"This (the strikes) will weaken their forces and more importantly their morale," he said, adding the level of Western strikes was "sufficient. We feel safe under their protection".
Simon Brooks, head of the International Committee of the Red Cross operations in eastern Libya, reported big population movements from the Ajdabiyah area because of the fighting.
The ICRC was sending 700 tents to the area of Ajdabiyah to help these displaced people, he said. In Ajdabiyah, the hospital "is obviously very close to where the fighting is going on. It is extremely difficult for people to get access to the hospital."
Officials and rebels said aid organisations were able to deliver some supplies to the western city of Misrata but were concerned because of government snipers in the city center.
A resident of Zawiyah, just west of Tripoli, said residents were staying indoors in a climate of fear after heavy fighting, with some residents subject to beatings and kidnappings.
"It's a ghost town. Gaddafi's men are still firmly in control but they are facing resistance from the rebels in some streets," said Mohsen, who fled to the Tunisian border on Wednesday. Gaddafi's forces took back control of Zawiyah, about 50 km (30 miles) west of Tripoli, two weeks ago.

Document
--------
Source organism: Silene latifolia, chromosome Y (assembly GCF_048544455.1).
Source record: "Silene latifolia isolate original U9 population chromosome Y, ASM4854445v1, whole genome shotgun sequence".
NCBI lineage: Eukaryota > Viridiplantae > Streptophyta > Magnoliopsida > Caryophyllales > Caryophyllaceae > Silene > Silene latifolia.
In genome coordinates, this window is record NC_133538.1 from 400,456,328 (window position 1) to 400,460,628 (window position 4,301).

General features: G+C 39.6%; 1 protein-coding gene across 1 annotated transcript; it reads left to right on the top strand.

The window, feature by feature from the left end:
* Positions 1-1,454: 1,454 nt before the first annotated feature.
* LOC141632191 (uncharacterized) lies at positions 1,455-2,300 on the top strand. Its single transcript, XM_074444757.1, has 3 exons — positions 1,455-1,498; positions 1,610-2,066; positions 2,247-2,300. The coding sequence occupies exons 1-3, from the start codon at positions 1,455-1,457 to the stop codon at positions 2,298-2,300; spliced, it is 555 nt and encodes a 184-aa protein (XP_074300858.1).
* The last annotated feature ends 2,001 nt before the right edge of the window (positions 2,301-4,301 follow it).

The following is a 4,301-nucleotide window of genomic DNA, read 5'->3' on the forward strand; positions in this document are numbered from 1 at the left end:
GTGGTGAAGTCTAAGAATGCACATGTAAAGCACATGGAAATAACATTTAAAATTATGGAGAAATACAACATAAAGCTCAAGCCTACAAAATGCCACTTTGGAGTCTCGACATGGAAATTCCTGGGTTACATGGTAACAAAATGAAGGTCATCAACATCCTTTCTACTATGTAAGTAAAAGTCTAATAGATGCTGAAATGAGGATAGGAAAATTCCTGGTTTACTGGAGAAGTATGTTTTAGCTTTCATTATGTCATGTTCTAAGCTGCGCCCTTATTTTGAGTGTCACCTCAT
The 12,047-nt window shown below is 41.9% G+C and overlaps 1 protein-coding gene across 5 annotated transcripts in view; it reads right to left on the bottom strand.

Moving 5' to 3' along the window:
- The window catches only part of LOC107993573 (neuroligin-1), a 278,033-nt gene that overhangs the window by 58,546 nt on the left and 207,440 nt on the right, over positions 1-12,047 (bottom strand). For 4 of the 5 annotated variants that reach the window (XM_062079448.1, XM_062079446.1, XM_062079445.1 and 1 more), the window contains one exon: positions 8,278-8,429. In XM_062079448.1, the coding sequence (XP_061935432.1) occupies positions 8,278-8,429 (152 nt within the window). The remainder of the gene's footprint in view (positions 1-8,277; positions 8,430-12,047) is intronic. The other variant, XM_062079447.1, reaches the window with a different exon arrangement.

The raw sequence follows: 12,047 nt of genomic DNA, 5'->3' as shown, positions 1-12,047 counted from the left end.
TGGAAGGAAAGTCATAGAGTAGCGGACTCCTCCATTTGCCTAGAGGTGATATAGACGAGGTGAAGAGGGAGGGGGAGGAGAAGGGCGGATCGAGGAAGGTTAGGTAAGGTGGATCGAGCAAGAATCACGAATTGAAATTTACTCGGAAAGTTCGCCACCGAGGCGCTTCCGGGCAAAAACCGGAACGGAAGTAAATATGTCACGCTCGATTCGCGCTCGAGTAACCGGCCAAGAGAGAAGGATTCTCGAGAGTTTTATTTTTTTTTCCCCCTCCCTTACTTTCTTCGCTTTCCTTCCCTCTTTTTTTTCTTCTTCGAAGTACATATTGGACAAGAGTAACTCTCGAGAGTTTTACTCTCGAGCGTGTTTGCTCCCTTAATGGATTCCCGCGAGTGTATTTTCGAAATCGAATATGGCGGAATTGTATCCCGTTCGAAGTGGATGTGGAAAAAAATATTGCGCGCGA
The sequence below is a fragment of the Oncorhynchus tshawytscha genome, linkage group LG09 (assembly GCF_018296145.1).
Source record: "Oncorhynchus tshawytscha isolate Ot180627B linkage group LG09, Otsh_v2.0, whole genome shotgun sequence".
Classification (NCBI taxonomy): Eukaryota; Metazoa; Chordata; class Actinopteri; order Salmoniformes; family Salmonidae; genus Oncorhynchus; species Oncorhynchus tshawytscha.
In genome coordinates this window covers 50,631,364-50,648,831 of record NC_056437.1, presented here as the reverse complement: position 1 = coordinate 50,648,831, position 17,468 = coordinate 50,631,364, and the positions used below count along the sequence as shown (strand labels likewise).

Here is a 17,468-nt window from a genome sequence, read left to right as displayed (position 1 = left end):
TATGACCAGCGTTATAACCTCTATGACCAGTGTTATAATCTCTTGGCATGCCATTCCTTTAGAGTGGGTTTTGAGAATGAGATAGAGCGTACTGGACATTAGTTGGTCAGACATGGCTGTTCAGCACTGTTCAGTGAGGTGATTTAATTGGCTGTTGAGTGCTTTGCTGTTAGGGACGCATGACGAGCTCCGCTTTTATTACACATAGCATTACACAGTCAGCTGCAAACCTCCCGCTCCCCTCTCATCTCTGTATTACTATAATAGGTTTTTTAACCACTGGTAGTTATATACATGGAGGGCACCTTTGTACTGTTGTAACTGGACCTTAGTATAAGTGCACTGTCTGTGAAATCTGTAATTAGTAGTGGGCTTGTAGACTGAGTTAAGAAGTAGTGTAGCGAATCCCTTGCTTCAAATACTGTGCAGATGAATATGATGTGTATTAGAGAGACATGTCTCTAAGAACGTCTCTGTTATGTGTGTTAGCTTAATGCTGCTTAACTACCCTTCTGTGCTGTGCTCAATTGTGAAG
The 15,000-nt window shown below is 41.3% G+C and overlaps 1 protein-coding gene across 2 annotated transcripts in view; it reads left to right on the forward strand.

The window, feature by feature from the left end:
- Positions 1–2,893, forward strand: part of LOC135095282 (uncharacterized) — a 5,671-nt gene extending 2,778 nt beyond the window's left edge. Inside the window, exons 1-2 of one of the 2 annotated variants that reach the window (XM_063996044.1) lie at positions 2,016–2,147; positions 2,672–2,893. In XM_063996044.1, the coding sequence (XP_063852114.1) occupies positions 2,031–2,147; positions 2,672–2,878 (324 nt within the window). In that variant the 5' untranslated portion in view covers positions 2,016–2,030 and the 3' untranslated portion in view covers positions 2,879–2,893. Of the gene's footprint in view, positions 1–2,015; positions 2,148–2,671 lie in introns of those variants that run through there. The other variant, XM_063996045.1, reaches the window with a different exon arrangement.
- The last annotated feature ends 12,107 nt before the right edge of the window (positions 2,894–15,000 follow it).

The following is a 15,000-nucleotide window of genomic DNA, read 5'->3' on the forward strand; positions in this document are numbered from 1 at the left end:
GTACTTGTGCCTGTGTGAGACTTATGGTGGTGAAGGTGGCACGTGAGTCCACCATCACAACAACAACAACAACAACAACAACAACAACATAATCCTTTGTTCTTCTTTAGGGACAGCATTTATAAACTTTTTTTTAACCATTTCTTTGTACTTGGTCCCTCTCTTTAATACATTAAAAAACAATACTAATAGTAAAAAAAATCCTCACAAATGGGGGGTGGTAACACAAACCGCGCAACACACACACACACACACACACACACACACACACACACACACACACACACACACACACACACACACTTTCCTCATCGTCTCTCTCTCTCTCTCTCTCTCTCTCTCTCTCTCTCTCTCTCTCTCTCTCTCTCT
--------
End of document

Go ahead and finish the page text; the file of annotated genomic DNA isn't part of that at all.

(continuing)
NATO said on Thursday that after four days of tough negotiations that it would enforce the no-fly zone but stopped short of taking full command of U.N.-backed military operations to protect civilians from forces loyal to Gaddafi.
SUDAN SAID TO SUPPORT NO FLY ZONE
Differences over the scope the U.N. resolution gave for military action against Gaddafi's army led to days of heated arguments within NATO about its role in the operation.
The United States, embroiled in Iraq and Afghanistan, is keen to step back and play a supporting role in Libya in order to preserve alliance unity and maintain the support of Muslim countries for the U.N.-mandated intervention.